Late coach is called inspiration to many
On his first day at Algonquin Regional High in 1986, Qabaniso Lupafya, a 17-year-old exchange student from Zimbabwe, was late for class.
While racing down the corridor, Lupafya, who goes by his middle name, Frank, caught the eye of football and track coach Frank Kronoff.
“He said, ‘Boy, can you run,’ ’’ recalled Lupafya, now a Worcester businessman, “and so I became a dash man in track and a running back and outside linebacker in football, which I had never played before.
“Coach always stressed silent determination. He was an icon and a great human being, and I feel my life was enriched when our paths crossed.’’
Kronoff, who died July 12 at the age of 87, was a multisport athlete at Worcester Classical High School, and as a junior at Holy Cross was a two-way starter on the Crusaders football team that lost a heartbreaker to the University of Miami in the 1946 Orange Bowl.
He had a tryout with the NFL’s New York Giants, and landed his first football coaching job as an assistant at Clinton High in 1951. He went on to coach undefeated football teams at Webster’s Bartlett High School in 1955 — his first year there as coach — and Marlborough High in 1963. The 1955 Bartlett team has been inducted in the school’s Hall of Fame.
Two of Kronoff’s teams at Algonquin, in 1985 and 1987, were Central Mass. Division 1 Super Bowl runners-up.
A member of the Massachusetts High School Football Coaches Hall of Fame and an inaugural inductee to the Algonquin Hall of Fame, Kronoff had a career record of 119 wins, 66 losses, and 11 ties.
He taught history at Marlborough High, and was a vice principal at Algonquin, where he later served as a substitute teacher until the age of 84.
He was also a superb golfer who worked as a ranger at the Juniper Hill course in Northborough past the age of 80.
“Frank was a gentleman, not a yeller or a screamer, but he told you what he expected of you, he didn’t beat around the bush, and he was a true leader,’’ said former major league pitcher Ken Reynolds, a senior captain on Marlborough’s Central Mass. Class C championship team in 1963.
Reynolds, a longtime teacher and coach at Marlborough High, said Kronoff would always ask how he was doing in other sports and in the classroom.
Bill Zompetti, now a coach at Marian High in Framingham, was playing for Marlborough High in the late 1960s when he was called for a clipping penalty and thought he’d feel the coach’s wrath.
“But Mr. Kronoff told me instead that he knew I was trying to do the right thing and that I could learn from it. He never berated his players in front of the team, and he always said that this is not only a team, but your family away from your own family. I’ve tried to be that kind of coach throughout the years because of him.’’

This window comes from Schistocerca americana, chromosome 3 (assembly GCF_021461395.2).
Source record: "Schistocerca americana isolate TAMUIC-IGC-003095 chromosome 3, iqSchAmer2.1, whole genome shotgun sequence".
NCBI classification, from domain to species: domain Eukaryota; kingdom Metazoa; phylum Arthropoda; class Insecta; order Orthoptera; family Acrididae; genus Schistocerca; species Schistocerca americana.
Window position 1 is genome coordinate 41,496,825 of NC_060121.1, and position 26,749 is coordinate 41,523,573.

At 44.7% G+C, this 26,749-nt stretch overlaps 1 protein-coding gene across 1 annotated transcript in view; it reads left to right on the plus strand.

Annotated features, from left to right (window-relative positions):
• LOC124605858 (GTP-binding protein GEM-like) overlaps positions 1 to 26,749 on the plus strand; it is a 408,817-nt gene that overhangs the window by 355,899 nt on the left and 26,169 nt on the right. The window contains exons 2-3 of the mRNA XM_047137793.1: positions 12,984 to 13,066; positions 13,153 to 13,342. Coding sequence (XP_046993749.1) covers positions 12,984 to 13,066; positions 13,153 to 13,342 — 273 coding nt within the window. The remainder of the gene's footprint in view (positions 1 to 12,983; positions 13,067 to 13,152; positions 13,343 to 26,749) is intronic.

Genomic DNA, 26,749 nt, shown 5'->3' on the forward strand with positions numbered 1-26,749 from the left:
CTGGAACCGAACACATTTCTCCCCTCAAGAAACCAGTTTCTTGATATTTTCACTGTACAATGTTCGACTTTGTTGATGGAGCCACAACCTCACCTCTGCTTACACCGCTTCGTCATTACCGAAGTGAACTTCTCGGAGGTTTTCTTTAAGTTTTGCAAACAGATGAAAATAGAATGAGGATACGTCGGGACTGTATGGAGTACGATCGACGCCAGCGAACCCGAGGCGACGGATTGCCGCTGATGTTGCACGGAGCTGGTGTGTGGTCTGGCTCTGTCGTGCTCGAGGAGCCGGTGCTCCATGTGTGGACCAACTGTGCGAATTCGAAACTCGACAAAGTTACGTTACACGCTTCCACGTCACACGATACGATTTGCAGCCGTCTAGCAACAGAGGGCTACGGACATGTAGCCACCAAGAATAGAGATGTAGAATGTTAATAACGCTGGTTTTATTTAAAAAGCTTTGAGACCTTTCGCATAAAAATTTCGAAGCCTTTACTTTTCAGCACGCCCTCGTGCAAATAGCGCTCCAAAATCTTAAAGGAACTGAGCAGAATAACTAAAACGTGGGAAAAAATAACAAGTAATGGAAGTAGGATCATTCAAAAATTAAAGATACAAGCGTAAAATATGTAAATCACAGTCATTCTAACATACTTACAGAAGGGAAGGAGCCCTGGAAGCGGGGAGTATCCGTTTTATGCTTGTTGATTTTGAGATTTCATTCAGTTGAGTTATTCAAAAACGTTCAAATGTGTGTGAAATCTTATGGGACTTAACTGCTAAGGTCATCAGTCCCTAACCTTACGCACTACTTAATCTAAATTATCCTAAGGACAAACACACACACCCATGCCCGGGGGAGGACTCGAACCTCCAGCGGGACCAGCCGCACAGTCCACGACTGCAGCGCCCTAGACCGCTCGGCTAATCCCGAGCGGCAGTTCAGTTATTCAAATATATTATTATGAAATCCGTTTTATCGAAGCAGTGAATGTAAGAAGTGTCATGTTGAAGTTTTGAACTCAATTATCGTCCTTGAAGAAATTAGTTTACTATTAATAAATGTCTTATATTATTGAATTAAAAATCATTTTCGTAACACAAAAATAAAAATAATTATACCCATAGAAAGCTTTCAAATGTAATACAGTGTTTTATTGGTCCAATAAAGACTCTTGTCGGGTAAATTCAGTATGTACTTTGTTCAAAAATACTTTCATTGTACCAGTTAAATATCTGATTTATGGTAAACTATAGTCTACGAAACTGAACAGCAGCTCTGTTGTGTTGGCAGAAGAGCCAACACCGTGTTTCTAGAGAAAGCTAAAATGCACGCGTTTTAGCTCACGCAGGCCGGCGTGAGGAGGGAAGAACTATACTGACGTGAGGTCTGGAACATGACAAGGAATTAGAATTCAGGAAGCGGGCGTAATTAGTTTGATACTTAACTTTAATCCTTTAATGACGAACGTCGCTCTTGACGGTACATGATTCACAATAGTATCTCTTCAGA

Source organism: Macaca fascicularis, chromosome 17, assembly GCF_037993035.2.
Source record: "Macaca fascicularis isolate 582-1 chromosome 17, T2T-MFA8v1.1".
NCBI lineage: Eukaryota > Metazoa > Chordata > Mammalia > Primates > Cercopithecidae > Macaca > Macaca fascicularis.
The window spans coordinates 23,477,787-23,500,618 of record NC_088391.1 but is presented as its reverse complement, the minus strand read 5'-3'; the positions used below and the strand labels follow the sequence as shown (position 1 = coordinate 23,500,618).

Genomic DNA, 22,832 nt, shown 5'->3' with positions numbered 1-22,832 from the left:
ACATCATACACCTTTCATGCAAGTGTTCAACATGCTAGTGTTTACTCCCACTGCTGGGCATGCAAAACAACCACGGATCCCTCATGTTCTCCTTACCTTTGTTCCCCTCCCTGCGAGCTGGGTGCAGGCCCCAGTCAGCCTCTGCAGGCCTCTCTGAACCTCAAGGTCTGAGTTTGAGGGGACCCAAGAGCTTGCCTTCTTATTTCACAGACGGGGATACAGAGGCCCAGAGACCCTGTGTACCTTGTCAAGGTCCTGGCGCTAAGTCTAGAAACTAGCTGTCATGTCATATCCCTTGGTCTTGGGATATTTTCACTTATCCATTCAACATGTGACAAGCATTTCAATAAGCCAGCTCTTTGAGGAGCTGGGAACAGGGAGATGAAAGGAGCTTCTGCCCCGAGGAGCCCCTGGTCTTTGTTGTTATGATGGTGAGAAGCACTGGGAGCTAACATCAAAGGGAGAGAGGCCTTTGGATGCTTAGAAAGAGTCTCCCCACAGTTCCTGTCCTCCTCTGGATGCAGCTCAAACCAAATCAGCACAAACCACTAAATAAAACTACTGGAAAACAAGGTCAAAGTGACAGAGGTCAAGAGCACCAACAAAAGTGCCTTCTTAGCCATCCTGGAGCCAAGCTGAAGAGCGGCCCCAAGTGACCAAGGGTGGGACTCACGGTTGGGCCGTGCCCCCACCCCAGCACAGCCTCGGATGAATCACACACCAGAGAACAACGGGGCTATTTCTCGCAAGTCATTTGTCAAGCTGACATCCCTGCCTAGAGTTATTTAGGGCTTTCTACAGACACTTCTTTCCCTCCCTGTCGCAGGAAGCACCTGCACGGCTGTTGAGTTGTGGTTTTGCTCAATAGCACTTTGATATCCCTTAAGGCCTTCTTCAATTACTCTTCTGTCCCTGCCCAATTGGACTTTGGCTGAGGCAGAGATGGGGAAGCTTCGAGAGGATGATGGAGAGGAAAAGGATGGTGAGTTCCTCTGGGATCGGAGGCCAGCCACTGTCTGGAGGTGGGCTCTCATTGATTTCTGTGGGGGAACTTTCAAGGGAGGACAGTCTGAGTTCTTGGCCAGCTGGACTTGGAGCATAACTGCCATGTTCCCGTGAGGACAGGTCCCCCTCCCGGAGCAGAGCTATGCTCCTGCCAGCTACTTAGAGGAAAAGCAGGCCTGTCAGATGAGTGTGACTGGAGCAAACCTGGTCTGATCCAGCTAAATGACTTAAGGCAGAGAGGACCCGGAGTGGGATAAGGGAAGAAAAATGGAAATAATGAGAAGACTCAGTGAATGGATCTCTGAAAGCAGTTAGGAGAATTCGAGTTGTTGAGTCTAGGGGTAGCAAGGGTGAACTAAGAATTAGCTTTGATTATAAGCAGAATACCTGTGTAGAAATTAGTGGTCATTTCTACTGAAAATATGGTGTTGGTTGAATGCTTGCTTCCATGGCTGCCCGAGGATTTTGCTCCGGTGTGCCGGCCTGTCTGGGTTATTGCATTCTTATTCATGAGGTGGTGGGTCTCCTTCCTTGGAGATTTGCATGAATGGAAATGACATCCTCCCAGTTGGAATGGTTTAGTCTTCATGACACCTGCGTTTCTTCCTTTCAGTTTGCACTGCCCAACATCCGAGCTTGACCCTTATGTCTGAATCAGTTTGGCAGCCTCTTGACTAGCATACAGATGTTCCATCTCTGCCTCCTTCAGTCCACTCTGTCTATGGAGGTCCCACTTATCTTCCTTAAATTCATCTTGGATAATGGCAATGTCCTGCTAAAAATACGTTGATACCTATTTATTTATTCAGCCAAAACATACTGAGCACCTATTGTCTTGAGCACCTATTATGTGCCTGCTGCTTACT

Jim Cooley was a junior running back and safety on the 1993 Algonquin squad when he was told by Kronoff that for the next season he would be the team’s quarterback — a position unfamiliar to Cooley.
“He taught me the footwork, the execution, everything,’’ said Cooley, who directed the 1994 team to a 6-4 record to cap off Kronoff’s final season. “Never in my wildest dreams did I think something like that could happen, and it meant a lot to me.
“I would not have the life I have today if not for Coach, and I try to pass on his life’s lessons to my own children.’’
Kronoff, who resided in Northborough for most of his life, took pride in his Orange Bowl appearance, although the Crusaders lost in the final seconds, 13-6, to heavily favored Miami, on an 89-yard interception return.
“He often talked about chasing the Miami player down the sideline but not quite getting to him,’’ according to Kronoff’s daughter, Janet Hamilton, and her husband, Ed, of Shrewsbury. He was living with them at the time of his death.
“He had an enthusiastic laugh and he liked to be around people who laughed with him,’’ his daughter said. “He always wanted his teams to present themselves with class, and he stayed in teaching because he said it kept him young.’’
That laugh was evident the time that Lupafya, who had played rugby in Zimbabwe, was being taught the linebacker position by Kronoff.
“I had his blessing to go after the quarterback, but didn’t realize I was supposed to do pass coverage, and coach said firmly, ‘Frankie, you have to cover the flat,’ ’’ Lupafya recalled. “I said, ‘Coach, the whole field is flat; there is only so much I can do.’
“He laughed hysterically and asked me to repeat what I said to the other coaches.’’
Lupafya’s life changed when he attended Algonquin through a Rotary Club exchange program. At his high school graduation ceremony, the guest speaker heard his story and ended up sponsoring him at Worcester State College.
“It all started the day I saw Coach. He took an interest in me as a whole person, as he did for so many others,’’ said Lupafya, “and he was one of the most powerful motivators I ever met. To this day, when I see former teammates from Algonquin, they repeat Coach’s line from practice, ‘Frankie, bull your neck,’ ’’ a reminder to brace himself before a hit, “and all those wonderful memories return.’’
Here and there
Changes at Newbury College in Brookline this summer include the hiring of a new director of athletics, Jonathan Harper, the son of former Bridgewater State University AD John Harper ; head softball coach Brook Capello has been promoted to assistant AD and senior women’s administrator; Danny Borrero is the new head athletic trainer; and Joe Kayser is now head women’s soccer coach. . . . Hockomock League all-star Allie Piergustavo, a rising senior at Milford High School, has verbally committed to attend St. Bonaventure University on a softball scholarship. Her dad, Rich, is Milford High’s athletic director.Marvin Pave can be reached at firstname.lastname@example.org.